Recorded just two months before the outbreak of a war that would change his life and career forever, Django Reinhardt’s trio version of “I’ll See You In My Dreams” is a brilliant summation of his late-30s solo style with intriguing notions for future developments. The solo is almost entirely in single lines, and as we listen to Django create this two-and-a-half minute masterpiece, it is like we are inside his head as he discovers and develops his ideas. The precise musical logic that had always been present in Django’s playing is found here in extremely sharp focus as he takes motive after motive and turns them every which way until each turns into a new phrase that he can manipulate. In one case, that motive is one note, and as he plays that note a couple dozen times, he subtly changes the sound by changing the way he attacks the string. If his harmonic experiments are limited to a short passage early on, he finds a new challenge in offsetting rhythms and near the end of the side, there is a marvelous sequence with quarter-note triplet figures against the steady four-beat of Ferret and Soudieux. Reinhardt would have another 14 years on the planet, but even if his career would have ended with World War II, recordings like this one would have ensured his immortality.

August 29, 2009 · 0 comments

Tags:


Quintette du Hot Club de France: Tea For Two (take 2)

“Tea For Two” must have been one of Django Reinhardt’s favorite songs at this period, as he recorded it five times between 1937-1939. Three of those versions were made by the QHCF in 1939 for the same label (All 3 of the 1939 versions can be heard on the above CD.) This version stands out from the others for its beautiful relaxed tempo and for Django’s amazing solo. The cut opens with Django and Stephane in duet on the verse. Grappelli is as elegant as ever, but Django is feeling rhapsodic and as he begins his solo on the tune, he goes into a breathtaking run, astounding not only for its length, but also for its asymmetrical architecture. Maintaining his penchant for single line solos, his second eight features a brilliant development of the song’s primary motive. In the next eight, he develops one of his own lines, but then returns to examining the original tune to finish his chorus. All of this is done so artfully that the casual listener can barely tell what’s going on. Django’s accompaniment style has also made a new development: there is a wonderful moment during Grappelli’s solo where Reinhardt hits a roll at full strength, but then immediately brings the volume down. In classical music, that’s known as a forte-piano, but it is rarely used in jazz. Here, it is a perfect way to balance the QHCF’s usual rough-and-ready style with the tender reading of a timeless standard.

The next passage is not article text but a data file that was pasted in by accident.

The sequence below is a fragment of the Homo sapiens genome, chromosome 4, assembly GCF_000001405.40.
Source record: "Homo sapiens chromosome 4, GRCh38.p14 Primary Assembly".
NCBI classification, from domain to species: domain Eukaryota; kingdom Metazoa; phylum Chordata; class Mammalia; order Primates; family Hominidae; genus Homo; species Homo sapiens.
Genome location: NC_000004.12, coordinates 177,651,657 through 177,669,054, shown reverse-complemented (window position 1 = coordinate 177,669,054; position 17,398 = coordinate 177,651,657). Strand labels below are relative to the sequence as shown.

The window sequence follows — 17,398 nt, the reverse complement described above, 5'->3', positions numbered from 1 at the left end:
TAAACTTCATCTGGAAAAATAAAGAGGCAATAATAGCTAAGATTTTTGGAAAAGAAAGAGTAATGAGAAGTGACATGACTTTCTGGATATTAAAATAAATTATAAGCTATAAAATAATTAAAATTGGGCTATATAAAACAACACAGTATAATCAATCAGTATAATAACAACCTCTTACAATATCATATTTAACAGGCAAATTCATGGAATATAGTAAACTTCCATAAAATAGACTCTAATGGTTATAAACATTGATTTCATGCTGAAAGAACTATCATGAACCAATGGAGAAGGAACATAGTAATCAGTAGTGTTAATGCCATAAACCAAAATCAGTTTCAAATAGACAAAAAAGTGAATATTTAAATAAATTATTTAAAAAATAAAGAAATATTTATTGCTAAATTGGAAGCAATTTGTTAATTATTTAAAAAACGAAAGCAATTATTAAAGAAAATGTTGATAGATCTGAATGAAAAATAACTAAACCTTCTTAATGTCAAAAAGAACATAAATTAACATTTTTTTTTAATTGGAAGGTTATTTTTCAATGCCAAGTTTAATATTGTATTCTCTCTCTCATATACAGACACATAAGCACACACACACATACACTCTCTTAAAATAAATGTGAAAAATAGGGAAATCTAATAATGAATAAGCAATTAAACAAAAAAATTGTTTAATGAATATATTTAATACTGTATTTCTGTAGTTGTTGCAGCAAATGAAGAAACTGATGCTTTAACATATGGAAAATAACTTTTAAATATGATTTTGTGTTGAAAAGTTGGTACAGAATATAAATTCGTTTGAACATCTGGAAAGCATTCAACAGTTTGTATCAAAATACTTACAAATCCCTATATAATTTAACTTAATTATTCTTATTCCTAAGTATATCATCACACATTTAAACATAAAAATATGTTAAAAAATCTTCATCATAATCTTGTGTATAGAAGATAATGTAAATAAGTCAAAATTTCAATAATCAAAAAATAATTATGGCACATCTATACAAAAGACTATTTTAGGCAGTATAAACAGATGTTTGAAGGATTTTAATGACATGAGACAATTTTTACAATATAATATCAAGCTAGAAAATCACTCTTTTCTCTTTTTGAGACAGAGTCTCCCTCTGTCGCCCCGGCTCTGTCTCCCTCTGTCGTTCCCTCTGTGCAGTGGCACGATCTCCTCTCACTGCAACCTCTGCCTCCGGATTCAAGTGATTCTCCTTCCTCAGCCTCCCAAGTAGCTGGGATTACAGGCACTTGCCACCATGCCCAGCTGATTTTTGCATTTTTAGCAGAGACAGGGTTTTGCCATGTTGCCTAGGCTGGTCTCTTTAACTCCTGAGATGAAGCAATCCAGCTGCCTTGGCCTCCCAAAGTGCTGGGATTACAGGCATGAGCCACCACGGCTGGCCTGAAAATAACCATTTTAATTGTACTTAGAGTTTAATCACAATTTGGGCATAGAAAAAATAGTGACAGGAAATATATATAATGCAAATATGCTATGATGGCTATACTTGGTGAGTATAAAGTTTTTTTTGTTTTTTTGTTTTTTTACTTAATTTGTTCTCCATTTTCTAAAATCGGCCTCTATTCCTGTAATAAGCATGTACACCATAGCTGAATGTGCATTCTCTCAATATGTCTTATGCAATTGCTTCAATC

August 29, 2009 · 0 comments

Tags:


Previous Page | Next Page